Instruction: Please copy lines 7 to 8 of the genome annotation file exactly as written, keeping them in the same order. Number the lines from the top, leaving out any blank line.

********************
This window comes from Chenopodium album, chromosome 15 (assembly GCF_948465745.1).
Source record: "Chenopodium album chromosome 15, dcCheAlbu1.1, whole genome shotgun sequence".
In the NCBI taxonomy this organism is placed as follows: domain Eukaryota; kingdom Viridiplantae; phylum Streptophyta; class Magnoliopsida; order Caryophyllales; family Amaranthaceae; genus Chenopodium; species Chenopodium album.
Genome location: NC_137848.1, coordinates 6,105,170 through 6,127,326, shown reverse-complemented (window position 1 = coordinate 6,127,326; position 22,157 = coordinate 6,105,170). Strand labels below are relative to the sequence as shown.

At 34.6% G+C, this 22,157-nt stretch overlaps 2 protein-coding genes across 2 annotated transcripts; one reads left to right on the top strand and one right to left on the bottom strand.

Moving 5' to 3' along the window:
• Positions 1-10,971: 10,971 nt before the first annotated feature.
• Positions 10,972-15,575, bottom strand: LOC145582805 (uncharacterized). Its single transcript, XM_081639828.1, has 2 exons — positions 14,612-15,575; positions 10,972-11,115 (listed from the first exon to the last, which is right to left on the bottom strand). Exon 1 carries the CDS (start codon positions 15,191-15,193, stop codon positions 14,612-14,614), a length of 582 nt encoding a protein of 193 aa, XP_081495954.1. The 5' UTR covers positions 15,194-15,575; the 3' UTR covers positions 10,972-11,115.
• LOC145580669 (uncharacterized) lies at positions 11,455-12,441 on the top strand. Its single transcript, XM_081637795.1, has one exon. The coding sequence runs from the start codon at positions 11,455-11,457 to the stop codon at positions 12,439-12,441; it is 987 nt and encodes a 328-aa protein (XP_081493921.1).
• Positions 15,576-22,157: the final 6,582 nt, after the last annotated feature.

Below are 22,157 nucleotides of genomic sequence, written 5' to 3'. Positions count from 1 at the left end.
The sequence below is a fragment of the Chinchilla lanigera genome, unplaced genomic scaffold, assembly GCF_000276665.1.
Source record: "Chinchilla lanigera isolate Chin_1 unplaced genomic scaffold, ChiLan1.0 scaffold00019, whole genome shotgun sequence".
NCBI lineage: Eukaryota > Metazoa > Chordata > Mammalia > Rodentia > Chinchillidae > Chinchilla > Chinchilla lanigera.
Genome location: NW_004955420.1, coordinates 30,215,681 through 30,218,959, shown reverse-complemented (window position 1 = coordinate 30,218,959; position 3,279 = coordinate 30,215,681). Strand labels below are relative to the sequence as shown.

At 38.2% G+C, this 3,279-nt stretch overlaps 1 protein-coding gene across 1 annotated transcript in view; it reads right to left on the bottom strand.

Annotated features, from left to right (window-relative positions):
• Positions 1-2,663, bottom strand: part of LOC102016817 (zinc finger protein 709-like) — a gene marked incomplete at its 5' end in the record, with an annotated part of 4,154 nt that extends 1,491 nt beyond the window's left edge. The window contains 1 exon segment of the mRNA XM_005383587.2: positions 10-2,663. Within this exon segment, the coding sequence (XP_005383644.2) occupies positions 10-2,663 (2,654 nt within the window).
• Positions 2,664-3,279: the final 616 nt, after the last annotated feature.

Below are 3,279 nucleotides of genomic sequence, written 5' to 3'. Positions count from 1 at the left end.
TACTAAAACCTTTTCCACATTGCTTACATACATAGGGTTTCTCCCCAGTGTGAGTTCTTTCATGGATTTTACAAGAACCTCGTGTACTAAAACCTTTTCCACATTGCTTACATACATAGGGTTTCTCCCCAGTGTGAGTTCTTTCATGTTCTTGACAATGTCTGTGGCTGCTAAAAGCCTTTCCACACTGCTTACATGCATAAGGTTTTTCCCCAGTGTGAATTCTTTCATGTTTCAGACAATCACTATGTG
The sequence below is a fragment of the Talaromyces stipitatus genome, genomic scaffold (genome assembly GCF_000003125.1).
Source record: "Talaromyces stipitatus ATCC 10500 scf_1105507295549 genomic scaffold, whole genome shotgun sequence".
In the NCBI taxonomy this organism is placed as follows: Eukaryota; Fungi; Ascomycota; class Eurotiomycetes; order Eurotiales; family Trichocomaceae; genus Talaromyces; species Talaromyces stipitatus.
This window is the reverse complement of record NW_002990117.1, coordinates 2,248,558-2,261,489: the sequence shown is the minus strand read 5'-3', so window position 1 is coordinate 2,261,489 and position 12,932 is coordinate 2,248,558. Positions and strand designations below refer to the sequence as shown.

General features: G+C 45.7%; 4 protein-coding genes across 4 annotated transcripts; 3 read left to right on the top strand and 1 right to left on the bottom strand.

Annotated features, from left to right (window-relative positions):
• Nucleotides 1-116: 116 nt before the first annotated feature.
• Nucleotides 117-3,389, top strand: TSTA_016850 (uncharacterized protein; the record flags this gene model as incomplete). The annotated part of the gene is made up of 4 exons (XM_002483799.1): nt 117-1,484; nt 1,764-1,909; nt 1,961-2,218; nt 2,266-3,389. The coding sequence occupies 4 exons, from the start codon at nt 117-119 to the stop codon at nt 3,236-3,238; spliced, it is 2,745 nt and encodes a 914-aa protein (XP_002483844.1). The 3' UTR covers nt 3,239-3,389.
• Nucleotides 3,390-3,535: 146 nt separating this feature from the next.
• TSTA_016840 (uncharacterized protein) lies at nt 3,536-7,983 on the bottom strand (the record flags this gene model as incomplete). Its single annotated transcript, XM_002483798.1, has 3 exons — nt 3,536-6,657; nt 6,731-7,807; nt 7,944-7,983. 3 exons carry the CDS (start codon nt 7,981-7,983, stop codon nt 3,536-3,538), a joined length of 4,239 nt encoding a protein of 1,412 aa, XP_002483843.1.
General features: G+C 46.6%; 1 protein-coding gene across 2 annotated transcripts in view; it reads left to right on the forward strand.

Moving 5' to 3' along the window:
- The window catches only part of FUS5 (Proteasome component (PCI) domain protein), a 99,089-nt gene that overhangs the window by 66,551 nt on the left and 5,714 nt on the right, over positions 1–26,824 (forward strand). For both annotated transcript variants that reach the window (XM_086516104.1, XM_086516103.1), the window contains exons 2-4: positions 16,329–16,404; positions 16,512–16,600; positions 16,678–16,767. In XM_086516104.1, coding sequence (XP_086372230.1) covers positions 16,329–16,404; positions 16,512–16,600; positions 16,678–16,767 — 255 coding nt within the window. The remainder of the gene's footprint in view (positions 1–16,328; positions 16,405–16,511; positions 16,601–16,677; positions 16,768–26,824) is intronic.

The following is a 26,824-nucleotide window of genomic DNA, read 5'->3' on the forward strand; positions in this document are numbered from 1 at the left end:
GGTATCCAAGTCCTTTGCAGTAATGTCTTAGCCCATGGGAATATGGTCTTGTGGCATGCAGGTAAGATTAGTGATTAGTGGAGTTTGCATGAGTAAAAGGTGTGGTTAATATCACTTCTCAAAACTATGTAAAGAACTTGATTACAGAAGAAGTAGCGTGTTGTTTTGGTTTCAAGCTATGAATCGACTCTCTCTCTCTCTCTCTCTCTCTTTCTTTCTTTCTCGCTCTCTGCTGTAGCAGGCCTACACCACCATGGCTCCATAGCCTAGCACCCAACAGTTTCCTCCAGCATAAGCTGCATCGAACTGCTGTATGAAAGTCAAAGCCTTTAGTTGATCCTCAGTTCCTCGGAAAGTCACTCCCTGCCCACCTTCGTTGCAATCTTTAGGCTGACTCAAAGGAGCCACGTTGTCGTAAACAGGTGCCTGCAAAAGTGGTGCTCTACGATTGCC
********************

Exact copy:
• Positions 1-10,971: 10,971 nt before the first annotated feature.
• Positions 10,972-15,575, bottom strand: LOC145582805 (uncharacterized). Its single transcript, XM_081639828.1, has 2 exons — positions 14,612-15,575; positions 10,972-11,115 (listed from the first exon to the last, which is right to left on the bottom strand). Exon 1 carries the CDS (start codon positions 15,191-15,193, stop codon positions 14,612-14,614), a length of 582 nt encoding a protein of 193 aa, XP_081495954.1. The 5' UTR covers positions 15,194-15,575; the 3' UTR covers positions 10,972-11,115.